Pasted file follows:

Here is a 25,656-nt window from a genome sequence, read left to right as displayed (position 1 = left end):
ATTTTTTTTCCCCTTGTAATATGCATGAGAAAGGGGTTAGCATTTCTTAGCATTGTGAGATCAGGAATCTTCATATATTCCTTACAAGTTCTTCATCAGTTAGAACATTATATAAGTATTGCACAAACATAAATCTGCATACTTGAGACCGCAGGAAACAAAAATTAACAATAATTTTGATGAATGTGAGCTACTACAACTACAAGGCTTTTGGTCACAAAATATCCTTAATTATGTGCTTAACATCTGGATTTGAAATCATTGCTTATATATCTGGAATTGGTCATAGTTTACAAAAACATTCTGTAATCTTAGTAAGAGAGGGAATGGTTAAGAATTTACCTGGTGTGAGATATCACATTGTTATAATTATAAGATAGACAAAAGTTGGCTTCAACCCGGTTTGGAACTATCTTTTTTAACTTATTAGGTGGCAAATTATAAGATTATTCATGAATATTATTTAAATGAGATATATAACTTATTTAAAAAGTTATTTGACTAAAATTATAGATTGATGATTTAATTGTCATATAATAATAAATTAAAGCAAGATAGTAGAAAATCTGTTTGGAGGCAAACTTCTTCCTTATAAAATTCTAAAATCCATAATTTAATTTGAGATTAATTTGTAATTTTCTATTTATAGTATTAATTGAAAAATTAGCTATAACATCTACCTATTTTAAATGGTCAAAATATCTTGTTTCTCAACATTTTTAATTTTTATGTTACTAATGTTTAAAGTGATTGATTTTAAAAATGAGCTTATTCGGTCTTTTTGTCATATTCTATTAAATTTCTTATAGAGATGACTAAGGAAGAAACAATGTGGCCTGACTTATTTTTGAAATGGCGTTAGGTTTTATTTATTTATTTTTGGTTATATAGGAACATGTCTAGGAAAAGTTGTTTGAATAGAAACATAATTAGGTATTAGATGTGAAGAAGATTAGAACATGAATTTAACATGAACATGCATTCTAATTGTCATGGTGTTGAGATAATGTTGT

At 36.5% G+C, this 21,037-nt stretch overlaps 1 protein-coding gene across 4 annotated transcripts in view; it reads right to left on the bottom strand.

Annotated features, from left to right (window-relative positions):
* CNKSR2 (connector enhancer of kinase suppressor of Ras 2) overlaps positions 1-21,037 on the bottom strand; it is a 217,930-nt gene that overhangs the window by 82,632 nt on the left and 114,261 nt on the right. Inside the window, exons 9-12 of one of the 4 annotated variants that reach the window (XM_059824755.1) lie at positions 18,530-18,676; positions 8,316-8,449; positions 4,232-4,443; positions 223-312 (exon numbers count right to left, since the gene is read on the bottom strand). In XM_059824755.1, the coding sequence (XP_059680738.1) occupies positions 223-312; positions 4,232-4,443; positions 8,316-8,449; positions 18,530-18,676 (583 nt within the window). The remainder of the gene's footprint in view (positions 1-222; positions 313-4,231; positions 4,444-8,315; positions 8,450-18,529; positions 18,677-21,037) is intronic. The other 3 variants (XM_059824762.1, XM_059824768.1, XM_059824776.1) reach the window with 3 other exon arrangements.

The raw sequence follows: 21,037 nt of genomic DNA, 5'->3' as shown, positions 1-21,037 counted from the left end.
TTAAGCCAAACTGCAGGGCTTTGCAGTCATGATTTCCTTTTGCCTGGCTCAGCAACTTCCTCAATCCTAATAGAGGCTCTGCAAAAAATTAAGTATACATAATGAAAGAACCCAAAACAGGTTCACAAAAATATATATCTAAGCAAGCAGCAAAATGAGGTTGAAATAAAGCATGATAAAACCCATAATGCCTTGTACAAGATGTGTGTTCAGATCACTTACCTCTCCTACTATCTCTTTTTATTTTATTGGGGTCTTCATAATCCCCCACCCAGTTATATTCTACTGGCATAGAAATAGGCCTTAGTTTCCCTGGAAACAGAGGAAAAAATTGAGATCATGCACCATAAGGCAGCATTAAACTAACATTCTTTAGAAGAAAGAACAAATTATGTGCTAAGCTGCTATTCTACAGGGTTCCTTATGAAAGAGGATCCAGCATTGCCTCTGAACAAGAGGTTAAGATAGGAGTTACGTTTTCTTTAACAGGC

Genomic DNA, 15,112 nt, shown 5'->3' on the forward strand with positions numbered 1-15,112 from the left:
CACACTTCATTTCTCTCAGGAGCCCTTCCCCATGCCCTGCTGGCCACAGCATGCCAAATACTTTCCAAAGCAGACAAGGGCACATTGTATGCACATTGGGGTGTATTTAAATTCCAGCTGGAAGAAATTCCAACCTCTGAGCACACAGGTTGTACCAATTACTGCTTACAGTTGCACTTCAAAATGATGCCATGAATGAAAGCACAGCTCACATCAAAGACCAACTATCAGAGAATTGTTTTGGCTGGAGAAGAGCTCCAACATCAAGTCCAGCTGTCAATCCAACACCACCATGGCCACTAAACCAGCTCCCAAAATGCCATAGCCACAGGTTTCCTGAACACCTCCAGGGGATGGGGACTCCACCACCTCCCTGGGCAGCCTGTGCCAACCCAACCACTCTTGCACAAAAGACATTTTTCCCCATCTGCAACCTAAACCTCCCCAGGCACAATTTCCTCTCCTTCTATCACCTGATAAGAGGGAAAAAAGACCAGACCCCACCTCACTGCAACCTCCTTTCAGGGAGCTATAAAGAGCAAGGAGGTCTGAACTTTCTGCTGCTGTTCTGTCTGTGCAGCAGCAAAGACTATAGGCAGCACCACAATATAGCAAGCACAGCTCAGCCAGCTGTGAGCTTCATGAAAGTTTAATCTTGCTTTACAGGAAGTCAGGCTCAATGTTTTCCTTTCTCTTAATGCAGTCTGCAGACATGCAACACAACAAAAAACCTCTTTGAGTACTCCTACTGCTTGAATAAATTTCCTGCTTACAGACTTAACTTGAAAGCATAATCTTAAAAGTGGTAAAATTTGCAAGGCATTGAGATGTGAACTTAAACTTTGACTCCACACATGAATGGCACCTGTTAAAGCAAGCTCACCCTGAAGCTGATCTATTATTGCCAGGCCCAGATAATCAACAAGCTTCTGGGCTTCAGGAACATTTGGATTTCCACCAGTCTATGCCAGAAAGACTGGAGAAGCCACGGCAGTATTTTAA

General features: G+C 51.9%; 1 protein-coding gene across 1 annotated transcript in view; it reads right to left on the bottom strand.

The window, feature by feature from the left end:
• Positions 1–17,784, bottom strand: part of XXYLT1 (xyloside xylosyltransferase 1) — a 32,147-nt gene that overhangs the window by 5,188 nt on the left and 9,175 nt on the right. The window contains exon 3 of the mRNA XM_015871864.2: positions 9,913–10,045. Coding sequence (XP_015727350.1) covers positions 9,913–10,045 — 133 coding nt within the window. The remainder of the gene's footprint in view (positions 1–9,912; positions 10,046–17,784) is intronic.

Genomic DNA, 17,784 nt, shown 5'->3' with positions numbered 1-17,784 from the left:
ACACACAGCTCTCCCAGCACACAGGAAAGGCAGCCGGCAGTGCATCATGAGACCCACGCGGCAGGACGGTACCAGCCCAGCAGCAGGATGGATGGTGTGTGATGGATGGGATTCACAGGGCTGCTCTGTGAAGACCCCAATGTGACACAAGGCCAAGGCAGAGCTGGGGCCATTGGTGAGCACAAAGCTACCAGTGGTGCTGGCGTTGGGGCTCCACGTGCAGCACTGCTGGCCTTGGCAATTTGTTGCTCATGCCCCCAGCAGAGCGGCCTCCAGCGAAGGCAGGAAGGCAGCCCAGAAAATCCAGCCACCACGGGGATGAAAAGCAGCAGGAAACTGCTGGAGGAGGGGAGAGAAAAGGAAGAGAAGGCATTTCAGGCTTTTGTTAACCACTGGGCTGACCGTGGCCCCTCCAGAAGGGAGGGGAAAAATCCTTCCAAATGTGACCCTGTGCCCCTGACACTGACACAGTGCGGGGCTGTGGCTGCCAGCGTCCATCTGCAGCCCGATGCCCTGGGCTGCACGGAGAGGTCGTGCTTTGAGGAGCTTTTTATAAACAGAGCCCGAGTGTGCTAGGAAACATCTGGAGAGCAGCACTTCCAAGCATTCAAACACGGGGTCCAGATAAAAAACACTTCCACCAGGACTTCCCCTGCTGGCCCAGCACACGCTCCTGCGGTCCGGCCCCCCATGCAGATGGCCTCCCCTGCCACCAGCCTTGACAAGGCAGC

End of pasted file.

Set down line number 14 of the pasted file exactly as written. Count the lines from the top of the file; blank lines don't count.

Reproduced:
ACACACAGCTCTCCCAGCACACAGGAAAGGCAGCCGGCAGTGCATCATGAGACCCACGCGGCAGGACGGTACCAGCCCAGCAGCAGGATGGATGGTGTGTGATGGATGGGATTCACAGGGCTGCTCTGTGAAGACCCCAATGTGACACAAGGCCAAGGCAGAGCTGGGGCCATTGGTGAGCACAAAGCTACCAGTGGTGCTGGCGTTGGGGCTCCACGTGCAGCACTGCTGGCCTTGGCAATTTGTTGCTCATGCCCCCAGCAGAGCGGCCTCCAGCGAAGGCAGGAAGGCAGCCCAGAAAATCCAGCCACCACGGGGATGAAAAGCAGCAGGAAACTGCTGGAGGAGGGGAGAGAAAAGGAAGAGAAGGCATTTCAGGCTTTTGTTAACCACTGGGCTGACCGTGGCCCCTCCAGAAGGGAGGGGAAAAATCCTTCCAAATGTGACCCTGTGCCCCTGACACTGACACAGTGCGGGGCTGTGGCTGCCAGCGTCCATCTGCAGCCCGATGCCCTGGGCTGCACGGAGAGGTCGTGCTTTGAGGAGCTTTTTATAAACAGAGCCCGAGTGTGCTAGGAAACATCTGGAGAGCAGCACTTCCAAGCATTCAAACACGGGGTCCAGATAAAAAACACTTCCACCAGGACTTCCCCTGCTGGCCCAGCACACGCTCCTGCGGTCCGGCCCCCCATGCAGATGGCCTCCCCTGCCACCAGCCTTGACAAGGCAGC